© AP Photo/U.S. Geological Survey
In this Oct. 22, 2014 photo provided by the U.S. Geological Survey, geologists walk over the surface of the flow to track surface breakouts along a portion of the flow margin, about a kilometer upslope of the flow front. A 13-mile finger of lava from Kilauea Volcano has started to again move quickly, and could hit a secondary road sometime Friday, Oct. 24, 2014. Officials on Hawaii's Big Island won't start evacuating people until the lava flow is within three to five days of affecting Pahoa residents.
A growing lava stream threatening homes and inching closer to a rural road on Hawaii's Big Island oozed forward in fits and starts this week, frustrating some residents but giving officials a window of time to prepare. The narrow, leading edge of the lava flow is now just 250 yards from the one-lane country road, which has been closed. Crews are working on an alternate route for remote communities in the Puna district in case the lava crosses a major thoroughfare.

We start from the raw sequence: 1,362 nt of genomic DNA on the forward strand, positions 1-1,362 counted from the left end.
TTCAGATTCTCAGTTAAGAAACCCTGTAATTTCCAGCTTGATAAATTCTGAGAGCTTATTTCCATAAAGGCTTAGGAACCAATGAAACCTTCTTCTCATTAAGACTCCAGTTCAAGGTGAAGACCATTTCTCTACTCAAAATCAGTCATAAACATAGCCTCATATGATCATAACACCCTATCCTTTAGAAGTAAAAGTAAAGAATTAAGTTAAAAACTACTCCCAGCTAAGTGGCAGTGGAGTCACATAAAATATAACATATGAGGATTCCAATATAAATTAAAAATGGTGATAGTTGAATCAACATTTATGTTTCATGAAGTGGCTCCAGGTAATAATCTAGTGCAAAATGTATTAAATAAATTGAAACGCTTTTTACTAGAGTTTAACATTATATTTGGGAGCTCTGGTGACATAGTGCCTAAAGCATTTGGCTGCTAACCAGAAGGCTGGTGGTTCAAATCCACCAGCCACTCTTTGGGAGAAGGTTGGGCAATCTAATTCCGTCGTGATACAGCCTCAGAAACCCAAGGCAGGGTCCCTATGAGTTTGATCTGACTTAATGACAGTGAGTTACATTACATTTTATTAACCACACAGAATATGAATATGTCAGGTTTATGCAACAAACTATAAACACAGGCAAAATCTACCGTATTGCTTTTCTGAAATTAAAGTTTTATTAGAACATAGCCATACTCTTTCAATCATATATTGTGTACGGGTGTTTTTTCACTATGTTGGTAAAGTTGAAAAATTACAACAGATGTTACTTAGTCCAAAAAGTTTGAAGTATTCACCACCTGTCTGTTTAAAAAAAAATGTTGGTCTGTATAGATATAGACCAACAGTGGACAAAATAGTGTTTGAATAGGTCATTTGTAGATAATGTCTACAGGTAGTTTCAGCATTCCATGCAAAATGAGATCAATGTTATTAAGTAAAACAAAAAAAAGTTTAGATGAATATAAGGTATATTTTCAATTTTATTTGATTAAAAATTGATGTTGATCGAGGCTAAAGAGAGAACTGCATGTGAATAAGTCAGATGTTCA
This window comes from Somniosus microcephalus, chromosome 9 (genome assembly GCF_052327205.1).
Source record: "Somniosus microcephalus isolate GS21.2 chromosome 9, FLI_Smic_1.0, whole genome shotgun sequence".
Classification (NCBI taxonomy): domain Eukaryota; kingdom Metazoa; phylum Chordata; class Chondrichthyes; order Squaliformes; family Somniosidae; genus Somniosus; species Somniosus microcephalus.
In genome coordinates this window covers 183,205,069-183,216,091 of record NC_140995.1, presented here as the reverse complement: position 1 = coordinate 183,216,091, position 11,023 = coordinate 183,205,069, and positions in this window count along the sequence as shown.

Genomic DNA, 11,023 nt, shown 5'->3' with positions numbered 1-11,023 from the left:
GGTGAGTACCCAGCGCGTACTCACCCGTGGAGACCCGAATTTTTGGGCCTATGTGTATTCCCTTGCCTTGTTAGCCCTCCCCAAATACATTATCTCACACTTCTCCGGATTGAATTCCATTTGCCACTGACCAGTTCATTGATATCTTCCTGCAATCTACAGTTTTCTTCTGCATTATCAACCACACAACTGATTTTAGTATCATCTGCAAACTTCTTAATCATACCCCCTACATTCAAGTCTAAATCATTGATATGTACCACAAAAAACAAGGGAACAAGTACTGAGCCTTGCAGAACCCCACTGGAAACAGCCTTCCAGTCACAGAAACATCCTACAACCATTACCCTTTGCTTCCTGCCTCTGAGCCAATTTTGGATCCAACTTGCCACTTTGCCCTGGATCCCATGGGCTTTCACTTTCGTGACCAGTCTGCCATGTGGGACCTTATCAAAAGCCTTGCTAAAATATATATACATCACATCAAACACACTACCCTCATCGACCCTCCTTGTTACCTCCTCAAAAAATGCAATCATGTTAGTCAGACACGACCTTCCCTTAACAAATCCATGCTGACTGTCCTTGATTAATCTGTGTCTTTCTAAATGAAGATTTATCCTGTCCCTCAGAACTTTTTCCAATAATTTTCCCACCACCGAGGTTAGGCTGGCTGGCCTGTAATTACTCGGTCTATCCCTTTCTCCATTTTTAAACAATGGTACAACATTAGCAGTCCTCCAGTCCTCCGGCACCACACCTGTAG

The lava sped up over the past few days, advancing nearly 460 yards from Thursday morning to Friday, but it slowed again Friday morning, officials said. The flow's fitful nature is taking a toll on some Big Island residents, who got a brief reprieve from the advancing molten stream only to have to raise their guard again.
"This stop-and-go - it's going to be very frustrating for our residents," said Darryl Oliveira, director of Hawaii County Civil Defense. "It raises the anxiety level. It raises the concern."